In terms of development, Nevis still is decades behind the rest of the Caribbean, a rare gemstone in an increasing sea of costume jewelry.
Just 36 square miles in size, Nevis (pronounced Nee-vis) is part of the federation known as St. Kitts and Nevis. St. Kitts is covered in a different section.
Tiny Nevis didn't seriously become interested in tourism until around 1980, so most of its natural environment remains untapped.
After entering the tourism race, Nevis quickly landed a coveted Four Seasons Resort, joining the Nisbet Plantation as one of the island's most upscale beachfront properties.
Many Nevis hotels, including The Hermitage, Golden Rock Inn and Mount Nevis Inn, are located in the cooler mountain interior.
The sland's hallmark is brooding Nevis Peak, a lush green, square-shaped volcanic mountain emerging from the water in an almost perfect cone shape. A sombrero of ever-present clouds usually obscures the 3,232-foot summit.
Seen from the water, Nevis Peak's white puffy shroud has a very primeval aspect, the kind of place where you wouldn't be too surprised to find a living species of dinosaur or even King Kong, himself.
The strong clouds that cover the Nevis Peak rain forest and the excellent hiking trails there are typically so dense that from a distance they could be mistaken for snow.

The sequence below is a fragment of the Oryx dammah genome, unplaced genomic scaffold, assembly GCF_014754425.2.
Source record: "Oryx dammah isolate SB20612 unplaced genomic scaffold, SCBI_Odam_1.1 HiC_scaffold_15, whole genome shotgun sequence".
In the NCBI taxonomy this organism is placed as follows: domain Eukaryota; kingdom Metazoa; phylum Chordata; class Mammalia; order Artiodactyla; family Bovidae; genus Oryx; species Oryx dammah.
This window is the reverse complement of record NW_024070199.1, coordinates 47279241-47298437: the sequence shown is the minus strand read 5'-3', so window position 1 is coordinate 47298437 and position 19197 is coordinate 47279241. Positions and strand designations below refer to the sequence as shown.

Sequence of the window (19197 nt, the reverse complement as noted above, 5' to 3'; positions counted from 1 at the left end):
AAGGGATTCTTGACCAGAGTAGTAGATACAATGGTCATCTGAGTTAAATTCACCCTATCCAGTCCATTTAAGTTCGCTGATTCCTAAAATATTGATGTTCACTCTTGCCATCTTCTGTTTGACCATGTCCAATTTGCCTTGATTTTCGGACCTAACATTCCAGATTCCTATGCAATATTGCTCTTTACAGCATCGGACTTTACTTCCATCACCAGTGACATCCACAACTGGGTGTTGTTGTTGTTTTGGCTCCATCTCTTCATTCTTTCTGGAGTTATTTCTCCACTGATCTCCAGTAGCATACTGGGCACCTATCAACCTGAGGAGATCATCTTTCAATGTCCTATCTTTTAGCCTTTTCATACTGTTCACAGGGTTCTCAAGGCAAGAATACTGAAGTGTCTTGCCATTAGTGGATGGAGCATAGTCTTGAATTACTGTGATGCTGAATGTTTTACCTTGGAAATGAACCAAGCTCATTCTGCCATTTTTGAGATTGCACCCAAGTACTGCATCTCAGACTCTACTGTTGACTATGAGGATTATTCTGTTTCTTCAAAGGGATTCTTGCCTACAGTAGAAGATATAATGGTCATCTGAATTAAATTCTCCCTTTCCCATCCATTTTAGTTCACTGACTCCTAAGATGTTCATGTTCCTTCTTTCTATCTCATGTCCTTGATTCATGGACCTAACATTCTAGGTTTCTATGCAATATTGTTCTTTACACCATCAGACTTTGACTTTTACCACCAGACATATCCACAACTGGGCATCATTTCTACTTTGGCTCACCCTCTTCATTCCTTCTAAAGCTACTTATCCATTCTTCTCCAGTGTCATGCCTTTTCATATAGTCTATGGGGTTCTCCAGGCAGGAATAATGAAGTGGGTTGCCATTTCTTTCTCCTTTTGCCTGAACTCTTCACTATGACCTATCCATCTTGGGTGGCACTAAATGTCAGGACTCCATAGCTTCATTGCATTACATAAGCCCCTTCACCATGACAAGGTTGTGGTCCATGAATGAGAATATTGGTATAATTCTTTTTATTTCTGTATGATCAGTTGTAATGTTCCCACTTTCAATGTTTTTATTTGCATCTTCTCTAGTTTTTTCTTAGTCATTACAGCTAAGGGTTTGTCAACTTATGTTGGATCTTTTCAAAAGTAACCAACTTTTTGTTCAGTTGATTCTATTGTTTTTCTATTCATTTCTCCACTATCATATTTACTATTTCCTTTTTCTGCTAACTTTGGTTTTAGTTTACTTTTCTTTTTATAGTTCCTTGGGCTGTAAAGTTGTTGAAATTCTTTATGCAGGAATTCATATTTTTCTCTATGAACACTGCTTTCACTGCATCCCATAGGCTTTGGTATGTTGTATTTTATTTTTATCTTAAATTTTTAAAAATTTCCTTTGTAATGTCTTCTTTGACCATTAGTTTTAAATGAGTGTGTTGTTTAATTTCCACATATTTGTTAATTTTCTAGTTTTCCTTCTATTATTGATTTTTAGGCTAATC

In fact, such a spectacle prompted Columbus in 1493 to christen the landfall "Nuestra Senora de las Nieves," Our Lady of the Snows, because it reminded him of the snow-covered Spanish Pyrenees.
That Mount Nevis can appear moody, even threatening, from a distance is more than just a fanciful impression. Nevis has experienced several memorable earthquakes, including one as recently as 1950 that caused considerable damage. But that one was insignificant compared to the earthquake and tidal wave that destroyed the capital, Jamestown, in 1660.
Although small, Nevis is unusually well endowed with beaches. The best is 4-mile long Pinney's Beach, truly the archetypal tropical beach; a wide ribbon of smooth, soft sand skirted by a thick coconut palm forest.
The combination of soft powdery sand, tall swaying palms and the striking view of mountainous St. Kitts sprawling on the horizon just two miles distant make this one of the Caribbean's finest.Hiking in the rain forest is one of the most popular land activities. The climb up Nevis Peak is one of the region's most challenging.
The EssentialsDetailed Background Facts & Map
Courtesy of the CIA
Nevis Road Map